Take the 2-minute tour ×
Arqade is a question and answer site for passionate videogamers on all platforms. It's 100% free, no registration required.

I see all the time that the recommended ways to mine is to dig deep and listen out for the sounds of monsters in caves.

My niece is deaf, and whilst she loves the building aspect of the game, tasks like "finding caves" or "knowing a monster is behind you" are obviously more difficult.

Are there any settings or mods that can be used to give a visual indication that the player is in the vicinity of mobs? Especially something showing the direction the sound is coming from.

share|improve this question
It might be an idea to submit a feature request -- using a "rumble" mouse. –  Simon Richter Oct 16 '12 at 7:11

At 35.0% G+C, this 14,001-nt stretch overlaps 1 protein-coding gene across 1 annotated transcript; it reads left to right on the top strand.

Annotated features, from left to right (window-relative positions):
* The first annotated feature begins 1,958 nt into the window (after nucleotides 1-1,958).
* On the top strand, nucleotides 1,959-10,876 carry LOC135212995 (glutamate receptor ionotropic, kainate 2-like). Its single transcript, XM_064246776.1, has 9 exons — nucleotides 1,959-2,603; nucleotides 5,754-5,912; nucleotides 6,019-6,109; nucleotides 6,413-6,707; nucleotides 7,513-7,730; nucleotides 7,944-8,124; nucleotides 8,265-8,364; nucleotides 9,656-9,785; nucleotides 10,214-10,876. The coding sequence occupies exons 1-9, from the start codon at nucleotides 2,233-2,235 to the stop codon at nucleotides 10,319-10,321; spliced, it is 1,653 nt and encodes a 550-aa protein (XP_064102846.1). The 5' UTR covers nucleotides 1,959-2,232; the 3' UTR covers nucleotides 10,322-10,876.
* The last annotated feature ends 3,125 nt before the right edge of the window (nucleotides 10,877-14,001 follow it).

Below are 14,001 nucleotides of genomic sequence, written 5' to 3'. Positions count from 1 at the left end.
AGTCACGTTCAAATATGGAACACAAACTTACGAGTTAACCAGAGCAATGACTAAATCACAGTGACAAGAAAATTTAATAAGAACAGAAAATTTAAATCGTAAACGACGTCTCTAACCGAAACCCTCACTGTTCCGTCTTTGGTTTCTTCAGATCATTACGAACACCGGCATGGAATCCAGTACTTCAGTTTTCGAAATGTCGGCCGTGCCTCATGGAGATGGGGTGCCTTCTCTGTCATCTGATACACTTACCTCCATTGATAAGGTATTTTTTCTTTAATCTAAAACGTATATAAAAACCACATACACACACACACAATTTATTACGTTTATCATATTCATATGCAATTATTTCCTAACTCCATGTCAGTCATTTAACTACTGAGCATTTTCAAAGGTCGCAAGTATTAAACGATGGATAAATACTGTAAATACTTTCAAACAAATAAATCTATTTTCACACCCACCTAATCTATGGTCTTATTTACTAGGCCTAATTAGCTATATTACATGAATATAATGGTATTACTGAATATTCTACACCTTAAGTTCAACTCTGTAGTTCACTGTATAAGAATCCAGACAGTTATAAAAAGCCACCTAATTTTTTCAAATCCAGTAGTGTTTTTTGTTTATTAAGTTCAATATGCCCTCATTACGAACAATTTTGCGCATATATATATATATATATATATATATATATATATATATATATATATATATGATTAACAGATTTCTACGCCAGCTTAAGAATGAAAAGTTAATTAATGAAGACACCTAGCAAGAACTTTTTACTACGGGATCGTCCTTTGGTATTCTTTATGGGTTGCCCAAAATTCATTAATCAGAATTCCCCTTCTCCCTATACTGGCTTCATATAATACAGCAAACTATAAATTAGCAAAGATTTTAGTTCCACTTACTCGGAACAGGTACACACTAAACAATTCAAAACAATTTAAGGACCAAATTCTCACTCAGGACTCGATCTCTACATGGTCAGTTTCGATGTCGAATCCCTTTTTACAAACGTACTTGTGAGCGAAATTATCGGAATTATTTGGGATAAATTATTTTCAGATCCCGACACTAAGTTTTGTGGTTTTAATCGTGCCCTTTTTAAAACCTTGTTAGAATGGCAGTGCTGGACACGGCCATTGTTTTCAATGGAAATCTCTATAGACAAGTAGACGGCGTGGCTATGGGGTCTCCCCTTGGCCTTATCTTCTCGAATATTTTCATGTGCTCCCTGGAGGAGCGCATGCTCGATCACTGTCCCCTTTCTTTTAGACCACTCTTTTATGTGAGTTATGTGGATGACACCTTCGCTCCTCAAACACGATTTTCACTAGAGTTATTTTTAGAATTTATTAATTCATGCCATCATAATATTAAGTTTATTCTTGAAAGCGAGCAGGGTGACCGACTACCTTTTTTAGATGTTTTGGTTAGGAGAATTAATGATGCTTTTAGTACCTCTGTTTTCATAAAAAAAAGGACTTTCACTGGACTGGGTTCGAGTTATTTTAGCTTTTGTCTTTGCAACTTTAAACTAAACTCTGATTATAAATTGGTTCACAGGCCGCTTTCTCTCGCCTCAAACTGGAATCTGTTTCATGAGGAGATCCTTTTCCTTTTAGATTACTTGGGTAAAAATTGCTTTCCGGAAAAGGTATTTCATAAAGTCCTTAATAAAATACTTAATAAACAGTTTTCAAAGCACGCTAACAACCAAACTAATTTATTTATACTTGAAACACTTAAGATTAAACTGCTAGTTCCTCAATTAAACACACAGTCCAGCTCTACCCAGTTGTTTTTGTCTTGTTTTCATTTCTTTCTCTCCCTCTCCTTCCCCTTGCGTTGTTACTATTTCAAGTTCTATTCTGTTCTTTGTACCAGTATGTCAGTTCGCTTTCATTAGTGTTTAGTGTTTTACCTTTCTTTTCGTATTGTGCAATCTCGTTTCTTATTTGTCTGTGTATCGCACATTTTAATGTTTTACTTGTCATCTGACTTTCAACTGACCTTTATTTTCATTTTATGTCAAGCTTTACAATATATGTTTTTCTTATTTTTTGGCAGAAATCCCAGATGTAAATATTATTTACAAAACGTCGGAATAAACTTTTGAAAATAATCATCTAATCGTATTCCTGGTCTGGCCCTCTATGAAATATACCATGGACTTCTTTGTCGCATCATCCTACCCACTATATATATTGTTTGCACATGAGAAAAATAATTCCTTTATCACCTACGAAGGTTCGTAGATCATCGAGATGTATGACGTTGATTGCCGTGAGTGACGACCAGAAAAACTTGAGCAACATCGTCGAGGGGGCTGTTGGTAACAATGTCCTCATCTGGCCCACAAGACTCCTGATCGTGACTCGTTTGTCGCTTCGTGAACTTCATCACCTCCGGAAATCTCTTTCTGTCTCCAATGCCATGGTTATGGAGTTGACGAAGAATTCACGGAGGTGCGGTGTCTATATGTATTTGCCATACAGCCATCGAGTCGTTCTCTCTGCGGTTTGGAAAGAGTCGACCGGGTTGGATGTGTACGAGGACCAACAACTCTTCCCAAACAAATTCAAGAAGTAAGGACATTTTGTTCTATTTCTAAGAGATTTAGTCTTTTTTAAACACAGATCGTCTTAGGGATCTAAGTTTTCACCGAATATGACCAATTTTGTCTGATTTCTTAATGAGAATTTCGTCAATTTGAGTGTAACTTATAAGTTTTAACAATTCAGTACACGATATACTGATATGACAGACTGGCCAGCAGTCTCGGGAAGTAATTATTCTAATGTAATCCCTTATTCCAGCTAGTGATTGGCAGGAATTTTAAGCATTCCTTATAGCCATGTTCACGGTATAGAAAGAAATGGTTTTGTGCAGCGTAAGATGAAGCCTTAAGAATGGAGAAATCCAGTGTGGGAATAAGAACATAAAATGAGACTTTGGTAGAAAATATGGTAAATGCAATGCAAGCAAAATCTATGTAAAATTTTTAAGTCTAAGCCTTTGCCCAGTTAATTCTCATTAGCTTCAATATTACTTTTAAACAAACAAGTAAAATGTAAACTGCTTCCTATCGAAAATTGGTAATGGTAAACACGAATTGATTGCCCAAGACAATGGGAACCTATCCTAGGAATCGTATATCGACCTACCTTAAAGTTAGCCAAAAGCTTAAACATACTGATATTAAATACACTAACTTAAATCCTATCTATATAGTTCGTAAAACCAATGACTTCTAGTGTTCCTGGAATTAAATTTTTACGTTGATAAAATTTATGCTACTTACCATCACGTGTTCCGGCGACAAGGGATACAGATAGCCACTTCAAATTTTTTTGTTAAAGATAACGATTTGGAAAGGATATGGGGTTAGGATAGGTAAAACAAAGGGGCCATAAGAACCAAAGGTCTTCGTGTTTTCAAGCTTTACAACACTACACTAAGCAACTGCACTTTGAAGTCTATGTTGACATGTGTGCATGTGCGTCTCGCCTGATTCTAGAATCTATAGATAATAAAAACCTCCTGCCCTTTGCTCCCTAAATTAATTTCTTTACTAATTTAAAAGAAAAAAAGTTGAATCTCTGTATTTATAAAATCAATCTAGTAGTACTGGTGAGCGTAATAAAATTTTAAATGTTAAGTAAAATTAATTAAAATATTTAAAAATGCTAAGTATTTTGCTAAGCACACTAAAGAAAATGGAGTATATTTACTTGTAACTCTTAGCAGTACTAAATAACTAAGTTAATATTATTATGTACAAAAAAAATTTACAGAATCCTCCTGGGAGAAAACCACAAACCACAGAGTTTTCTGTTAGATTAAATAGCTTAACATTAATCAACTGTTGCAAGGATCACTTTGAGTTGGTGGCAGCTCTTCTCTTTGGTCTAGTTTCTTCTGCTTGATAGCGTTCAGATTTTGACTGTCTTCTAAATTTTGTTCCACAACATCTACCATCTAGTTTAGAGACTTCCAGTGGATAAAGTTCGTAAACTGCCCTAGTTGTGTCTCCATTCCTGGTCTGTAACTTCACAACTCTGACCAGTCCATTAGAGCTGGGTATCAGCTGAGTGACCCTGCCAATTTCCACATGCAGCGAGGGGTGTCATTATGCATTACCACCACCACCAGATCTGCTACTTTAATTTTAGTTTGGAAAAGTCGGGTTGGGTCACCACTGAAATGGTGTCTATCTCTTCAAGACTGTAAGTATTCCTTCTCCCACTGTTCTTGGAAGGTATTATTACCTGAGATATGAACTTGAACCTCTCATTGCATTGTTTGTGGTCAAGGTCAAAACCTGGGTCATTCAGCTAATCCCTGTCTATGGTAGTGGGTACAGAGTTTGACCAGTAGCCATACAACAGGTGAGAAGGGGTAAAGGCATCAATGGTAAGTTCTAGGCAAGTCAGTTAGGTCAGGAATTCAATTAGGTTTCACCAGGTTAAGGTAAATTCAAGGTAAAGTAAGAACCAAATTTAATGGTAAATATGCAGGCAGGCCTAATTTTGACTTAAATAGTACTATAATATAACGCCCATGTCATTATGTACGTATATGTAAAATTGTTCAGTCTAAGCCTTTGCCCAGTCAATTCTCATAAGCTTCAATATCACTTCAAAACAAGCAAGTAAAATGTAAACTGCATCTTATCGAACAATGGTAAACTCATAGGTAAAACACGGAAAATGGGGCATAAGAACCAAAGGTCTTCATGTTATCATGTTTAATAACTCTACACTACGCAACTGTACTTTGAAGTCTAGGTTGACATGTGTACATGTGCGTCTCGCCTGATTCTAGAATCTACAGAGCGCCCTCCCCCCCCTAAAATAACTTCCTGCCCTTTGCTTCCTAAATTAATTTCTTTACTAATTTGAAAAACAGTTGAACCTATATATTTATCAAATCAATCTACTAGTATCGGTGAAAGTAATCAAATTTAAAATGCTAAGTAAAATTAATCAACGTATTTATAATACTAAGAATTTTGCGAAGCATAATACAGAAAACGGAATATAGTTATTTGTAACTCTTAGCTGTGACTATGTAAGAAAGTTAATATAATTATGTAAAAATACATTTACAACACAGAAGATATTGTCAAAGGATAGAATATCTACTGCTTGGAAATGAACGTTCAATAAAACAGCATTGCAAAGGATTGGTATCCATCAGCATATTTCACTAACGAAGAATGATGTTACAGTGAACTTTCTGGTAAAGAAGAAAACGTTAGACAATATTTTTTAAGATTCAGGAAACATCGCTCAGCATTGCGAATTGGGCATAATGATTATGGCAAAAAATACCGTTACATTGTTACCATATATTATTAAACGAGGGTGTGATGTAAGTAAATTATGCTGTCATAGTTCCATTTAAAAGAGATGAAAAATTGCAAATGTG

I'm actually pretty sure that there is a minimap mod that shows monsters as red dots around the player, I'm unsure of what it is called though. –  Ender Oct 16 '12 at 8:11
In a more general perspective, maybe there exist programs which visualize sound. I imagine taking the left and right border of the screen and displaying a spectrogram (high frequency at the top, low frequency at the bottom) might be useful. Unfortunately I am not aware of any such program though :-/ But there is interesting research going on... –  Zommuter Oct 16 '12 at 10:30
@Ender I think you are referring to Rei's minimap –  z - Oct 16 '12 at 13:55
In the long term, I would suggest petitioning Mojang for more accessibility features. –  CyberSkull Oct 17 '12 at 17:53
show 5 more comments

6 Answers

Most of the monster sounds are low pitch. There are chairs that integrate speakers to let players feel low frequency sounds. You should investigate those.

share|improve this answer
While a nifty idea, this doesn't really help with the direction part. –  Joachim Sauer Oct 16 '12 at 13:28